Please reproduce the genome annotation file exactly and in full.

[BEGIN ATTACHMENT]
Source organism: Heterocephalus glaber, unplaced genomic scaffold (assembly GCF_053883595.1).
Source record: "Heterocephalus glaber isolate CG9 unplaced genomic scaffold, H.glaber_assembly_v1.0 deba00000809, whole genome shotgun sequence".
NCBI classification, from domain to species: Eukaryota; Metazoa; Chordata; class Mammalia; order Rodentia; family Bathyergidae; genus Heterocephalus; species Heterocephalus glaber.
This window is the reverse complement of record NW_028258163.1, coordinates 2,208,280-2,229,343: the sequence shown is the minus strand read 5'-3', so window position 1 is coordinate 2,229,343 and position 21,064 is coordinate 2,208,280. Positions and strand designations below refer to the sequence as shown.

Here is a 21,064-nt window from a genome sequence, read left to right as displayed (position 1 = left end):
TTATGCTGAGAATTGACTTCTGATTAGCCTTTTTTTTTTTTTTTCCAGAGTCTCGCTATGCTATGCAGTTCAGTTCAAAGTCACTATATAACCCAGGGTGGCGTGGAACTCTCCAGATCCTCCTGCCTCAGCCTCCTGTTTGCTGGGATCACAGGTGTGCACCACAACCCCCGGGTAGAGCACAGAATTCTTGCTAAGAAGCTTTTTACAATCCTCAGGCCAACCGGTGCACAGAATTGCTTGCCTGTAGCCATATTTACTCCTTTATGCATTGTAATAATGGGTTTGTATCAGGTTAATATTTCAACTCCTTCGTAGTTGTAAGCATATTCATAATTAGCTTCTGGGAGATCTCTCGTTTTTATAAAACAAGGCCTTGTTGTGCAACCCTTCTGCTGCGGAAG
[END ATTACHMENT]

Source organism: Heterocephalus glaber, unplaced genomic scaffold (assembly GCF_053883595.1).
Source record: "Heterocephalus glaber isolate CG9 unplaced genomic scaffold, H.glaber_assembly_v1.0 deba00000809, whole genome shotgun sequence".
NCBI classification, from domain to species: Eukaryota; Metazoa; Chordata; class Mammalia; order Rodentia; family Bathyergidae; genus Heterocephalus; species Heterocephalus glaber.
This window is the reverse complement of record NW_028258163.1, coordinates 2,208,280-2,229,343: the sequence shown is the minus strand read 5'-3', so window position 1 is coordinate 2,229,343 and position 21,064 is coordinate 2,208,280. Positions and strand designations below refer to the sequence as shown.

Here is a 21,064-nt window from a genome sequence, read left to right as displayed (position 1 = left end):
TTATGCTGAGAATTGACTTCTGATTAGCCTTTTTTTTTTTTTTTCCAGAGTCTCGCTATGCTATGCAGTTCAGTTCAAAGTCACTATATAACCCAGGGTGGCGTGGAACTCTCCAGATCCTCCTGCCTCAGCCTCCTGTTTGCTGGGATCACAGGTGTGCACCACAACCCCCGGGTAGAGCACAGAATTCTTGCTAAGAAGCTTTTTACAATCCTCAGGCCAACCGGTGCACAGAATTGCTTGCCTGTAGCCATATTTACTCCTTTATGCATTGTAATAATGGGTTTGTATCAGGTTAATATTTCAACTCCTTCGTAGTTGTAAGCATATTCATAATTAGCTTCTGGGAGATCTCTCGTTTTTATAAAACAAGGCCTTGTTGTGCAACCCTTCTGCTGCGGAAG